The reader found dietary n=1 experimentation with her son to be very helpful.

Update. After I wrote this, Michelle Francl, a chemist who writes for for Slate’s Medical Examiner column, complained about the “alternative medicine” in Meadow’s piece. Francl fails to mention that dietary changes completely cured the problem, thus avoiding the need for dangerous drugs that weren’t working. Francl says that Meadows has “an irrational fear of chemicals”.

9 Replies to “Value of Self-Experimentation With Chronic Conditions”

  1. I thought the follow up article got one thing right, chinese medicine, and indeed herbal medicine is just as much “chemical” in nature as pharma. There are some advantages and disadvantages to “natural” medicines. Disadvantages are lack of standardization, lack or research, etc. Advantages can be that you have access to herbals without going through a medical gatekeeper.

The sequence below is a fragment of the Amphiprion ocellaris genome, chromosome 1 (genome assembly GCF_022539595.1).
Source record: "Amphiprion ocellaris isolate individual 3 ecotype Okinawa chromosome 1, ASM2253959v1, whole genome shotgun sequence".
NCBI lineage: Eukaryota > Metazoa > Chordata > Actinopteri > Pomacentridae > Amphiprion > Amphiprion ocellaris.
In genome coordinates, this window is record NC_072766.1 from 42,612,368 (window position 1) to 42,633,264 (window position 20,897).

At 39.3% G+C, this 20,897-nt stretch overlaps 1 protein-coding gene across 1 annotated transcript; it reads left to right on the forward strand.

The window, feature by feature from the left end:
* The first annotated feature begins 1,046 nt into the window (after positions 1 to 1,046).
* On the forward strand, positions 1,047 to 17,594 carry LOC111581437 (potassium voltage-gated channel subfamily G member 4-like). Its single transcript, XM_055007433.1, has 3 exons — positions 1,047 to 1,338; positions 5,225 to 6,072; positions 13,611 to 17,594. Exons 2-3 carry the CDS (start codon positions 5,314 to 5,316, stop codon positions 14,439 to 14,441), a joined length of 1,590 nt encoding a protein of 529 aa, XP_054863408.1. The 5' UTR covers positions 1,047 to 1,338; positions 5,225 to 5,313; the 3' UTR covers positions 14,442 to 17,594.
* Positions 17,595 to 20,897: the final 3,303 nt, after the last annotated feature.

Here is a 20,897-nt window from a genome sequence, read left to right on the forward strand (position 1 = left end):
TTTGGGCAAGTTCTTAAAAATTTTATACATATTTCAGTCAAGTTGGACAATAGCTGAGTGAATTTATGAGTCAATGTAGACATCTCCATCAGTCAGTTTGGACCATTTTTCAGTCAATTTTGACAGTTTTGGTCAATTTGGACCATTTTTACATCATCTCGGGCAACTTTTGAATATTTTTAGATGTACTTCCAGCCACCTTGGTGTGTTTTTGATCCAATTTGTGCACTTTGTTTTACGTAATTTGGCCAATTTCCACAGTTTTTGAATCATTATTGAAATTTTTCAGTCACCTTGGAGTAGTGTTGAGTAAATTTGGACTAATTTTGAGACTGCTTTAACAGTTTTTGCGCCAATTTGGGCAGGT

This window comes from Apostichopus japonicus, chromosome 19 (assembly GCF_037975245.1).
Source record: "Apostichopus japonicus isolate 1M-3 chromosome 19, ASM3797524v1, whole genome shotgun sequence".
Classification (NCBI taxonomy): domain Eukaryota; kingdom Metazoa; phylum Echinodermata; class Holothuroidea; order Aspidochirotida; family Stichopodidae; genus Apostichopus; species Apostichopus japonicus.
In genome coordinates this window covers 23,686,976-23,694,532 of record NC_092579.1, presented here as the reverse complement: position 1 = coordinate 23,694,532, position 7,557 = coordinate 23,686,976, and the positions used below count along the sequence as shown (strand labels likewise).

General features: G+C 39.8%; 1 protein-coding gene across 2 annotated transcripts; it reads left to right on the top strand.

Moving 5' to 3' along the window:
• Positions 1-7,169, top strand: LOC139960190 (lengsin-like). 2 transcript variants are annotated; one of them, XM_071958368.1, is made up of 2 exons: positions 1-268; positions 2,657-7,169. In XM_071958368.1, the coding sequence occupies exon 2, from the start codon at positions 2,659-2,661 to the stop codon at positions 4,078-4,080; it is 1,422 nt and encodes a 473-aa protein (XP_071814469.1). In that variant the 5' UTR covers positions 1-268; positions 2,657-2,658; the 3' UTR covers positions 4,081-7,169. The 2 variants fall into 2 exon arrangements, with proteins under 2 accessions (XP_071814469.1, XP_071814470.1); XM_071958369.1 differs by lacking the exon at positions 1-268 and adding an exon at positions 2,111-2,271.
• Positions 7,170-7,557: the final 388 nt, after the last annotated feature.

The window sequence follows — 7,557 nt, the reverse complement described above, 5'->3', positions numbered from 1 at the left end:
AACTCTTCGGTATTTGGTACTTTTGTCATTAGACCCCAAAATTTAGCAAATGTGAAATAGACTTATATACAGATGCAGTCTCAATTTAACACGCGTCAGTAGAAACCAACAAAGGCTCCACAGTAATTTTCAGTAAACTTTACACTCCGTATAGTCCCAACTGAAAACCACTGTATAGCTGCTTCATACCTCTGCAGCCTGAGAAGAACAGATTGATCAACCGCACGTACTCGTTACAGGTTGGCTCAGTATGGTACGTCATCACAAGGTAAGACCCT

But I think the fear of chemicals and the chinese medicine were red herrings anyway. Failure of tight junctions and subsequent auto-immune processes being triggered isn’t even “alternative.” Every time you turn around there is a new article linking intestinal permeability to auto-immunity in the conventional medical literature. That the doctors treating this disease are un-aware of the current research and the paradigm shift in understanding of auto-immunity is far more interesting to me than the reflexive rejection of “alternative” medicine.

    One article about intestinal permeability and auto immunity:

  2. Francl is completely off-topic. I don’t see chemophobia in the original article — only a concerned parent who was not willing to put her kid on life-long high-side-effect drugs. If I don’t want to live next to a nuclear power plant with my kids, will some physicist accuse me of nucleophobia? Seriously?

  3. > If I don’t want to live next to a nuclear power plant with my kids, will some physicist accuse me of nucleophobia?